It Forces You To Remember
I have written articles and essays for over a quarter of a century. Those writings have appeared in a newspaper column that I wrote for over a dozen years. In addition, I wrote articles for several magazines and other newspapers. Furthermore, I have written well over a thousand articles for my webpage.
Several weeks ago, I wrote Some People Feel the Rain, which was my attempt to figure out why I am so driven about my two youngest grandchildren, Jack and Owen. Writing that article has helped me better understand that relationship.
Last month, I wrote an essay based upon what Mahatma Gandhi said. "Live as if you were to die tomorrow. Learn as if you were to live forever." After looking at both articles, I realized that one of the great benefits to writing is essentially that of creating a diary. My diary consists of newspaper columns, magazine articles, and my webpage articles. The stories are my memories of where I was in life and what I thought at that given time and place.
Then it hit me while looking over some older articles. I had forgotten that I had even written some of the essays, let alone recalling any of the data in that essay. We all need to write. This is a warning for all of us to write so that we can remember. I did not write anything as my three children grew up. When Ayanna, my 20-year old granddaughter, was born, I did start to write about her.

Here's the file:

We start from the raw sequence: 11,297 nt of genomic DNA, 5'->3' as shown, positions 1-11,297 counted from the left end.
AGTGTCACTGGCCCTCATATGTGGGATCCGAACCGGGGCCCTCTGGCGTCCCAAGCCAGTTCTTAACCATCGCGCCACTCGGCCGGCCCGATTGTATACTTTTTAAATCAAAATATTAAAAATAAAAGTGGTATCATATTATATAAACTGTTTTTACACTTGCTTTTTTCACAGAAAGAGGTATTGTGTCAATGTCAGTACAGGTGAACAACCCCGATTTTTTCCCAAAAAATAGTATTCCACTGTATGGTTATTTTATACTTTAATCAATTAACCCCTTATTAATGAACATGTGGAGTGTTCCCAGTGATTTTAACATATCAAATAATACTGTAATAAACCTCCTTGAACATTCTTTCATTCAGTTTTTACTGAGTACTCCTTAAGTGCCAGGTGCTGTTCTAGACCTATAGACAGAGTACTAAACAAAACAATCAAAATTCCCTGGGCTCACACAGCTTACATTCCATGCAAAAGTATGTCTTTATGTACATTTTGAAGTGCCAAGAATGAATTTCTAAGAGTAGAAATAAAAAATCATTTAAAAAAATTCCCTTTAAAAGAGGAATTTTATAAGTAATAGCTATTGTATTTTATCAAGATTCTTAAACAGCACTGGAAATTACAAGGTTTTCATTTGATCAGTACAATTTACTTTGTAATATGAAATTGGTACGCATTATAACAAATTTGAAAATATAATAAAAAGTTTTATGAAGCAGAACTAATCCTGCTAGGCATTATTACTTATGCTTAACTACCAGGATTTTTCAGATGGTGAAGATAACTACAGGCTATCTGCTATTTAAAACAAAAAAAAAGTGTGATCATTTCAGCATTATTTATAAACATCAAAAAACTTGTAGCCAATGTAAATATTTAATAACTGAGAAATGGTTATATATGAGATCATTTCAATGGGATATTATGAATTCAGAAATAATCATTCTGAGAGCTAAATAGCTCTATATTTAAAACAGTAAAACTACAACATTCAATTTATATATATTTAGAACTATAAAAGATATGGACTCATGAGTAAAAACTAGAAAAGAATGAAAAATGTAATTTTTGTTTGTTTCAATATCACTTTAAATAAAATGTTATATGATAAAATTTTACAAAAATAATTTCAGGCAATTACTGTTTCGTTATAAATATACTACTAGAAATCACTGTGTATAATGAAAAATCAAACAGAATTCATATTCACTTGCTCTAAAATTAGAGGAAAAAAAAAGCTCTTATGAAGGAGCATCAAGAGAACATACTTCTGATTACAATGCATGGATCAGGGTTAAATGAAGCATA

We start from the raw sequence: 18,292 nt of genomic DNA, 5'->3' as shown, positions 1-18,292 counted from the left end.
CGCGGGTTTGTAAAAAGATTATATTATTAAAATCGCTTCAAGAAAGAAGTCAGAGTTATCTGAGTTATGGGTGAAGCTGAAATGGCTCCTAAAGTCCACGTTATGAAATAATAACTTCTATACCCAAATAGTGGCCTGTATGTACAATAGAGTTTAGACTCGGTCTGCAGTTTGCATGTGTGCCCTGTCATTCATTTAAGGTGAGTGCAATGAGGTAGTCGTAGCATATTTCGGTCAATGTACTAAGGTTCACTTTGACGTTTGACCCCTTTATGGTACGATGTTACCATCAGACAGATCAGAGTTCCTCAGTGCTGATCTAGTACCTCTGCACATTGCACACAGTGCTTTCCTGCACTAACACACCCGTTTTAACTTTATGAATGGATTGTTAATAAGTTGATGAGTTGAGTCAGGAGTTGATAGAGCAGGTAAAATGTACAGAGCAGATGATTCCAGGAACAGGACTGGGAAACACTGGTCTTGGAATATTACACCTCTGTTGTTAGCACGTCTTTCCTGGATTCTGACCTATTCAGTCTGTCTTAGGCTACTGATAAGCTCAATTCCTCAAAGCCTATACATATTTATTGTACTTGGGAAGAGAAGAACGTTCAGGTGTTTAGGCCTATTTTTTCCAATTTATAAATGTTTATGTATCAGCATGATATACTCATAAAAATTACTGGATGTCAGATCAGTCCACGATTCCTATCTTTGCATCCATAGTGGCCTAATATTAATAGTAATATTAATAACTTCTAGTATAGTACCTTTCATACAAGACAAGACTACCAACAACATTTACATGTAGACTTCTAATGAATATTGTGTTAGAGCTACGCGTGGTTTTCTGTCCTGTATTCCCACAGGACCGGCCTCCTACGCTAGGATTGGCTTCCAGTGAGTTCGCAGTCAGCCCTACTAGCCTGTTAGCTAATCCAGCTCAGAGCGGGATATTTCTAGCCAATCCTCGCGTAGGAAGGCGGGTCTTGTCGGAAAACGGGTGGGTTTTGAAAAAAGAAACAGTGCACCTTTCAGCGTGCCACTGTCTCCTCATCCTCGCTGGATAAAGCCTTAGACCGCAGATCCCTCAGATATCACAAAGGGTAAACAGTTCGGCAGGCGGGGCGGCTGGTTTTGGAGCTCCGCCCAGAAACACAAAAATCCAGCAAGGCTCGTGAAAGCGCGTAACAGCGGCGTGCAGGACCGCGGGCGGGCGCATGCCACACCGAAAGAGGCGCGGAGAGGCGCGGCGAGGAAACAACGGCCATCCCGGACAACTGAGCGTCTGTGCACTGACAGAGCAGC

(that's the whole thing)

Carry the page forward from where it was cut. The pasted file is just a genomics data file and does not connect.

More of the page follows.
Nevertheless, two decades later when Jack and Owen, my two young grandsons, came into the world, I really wrote. Now, I am into writing. In nearly five years since Jack was born, I have written dozens of articles about him and Owen, his younger brother.
Interestingly, I wrote those stories initially so that they will have my memories of them. They will forget all the fun times that we have shared together so far. Children have to reach about five before they generally can remember happenings and events in their lives. However, as I look back upon some of those articles essentially written for them, I have forgotten much about which I had written. Obviously, many of the details were lost, but so also was my memory of some of those actual events. Then I pondered all the other memories of my children and Ayanna decades ago. Many of them have been lost in time and space...forever.
Therefore, I write. Writing is my legacy to my family so that the youngsters have a written history and the older generation can also remember. Randy Pausch's Last Lecture was for his family especially for his three children who will not remember him because of his pending death.
Visit the The Last Lecture page to read more about this topic.
Visit the Dancing with Death page to read more about this topic.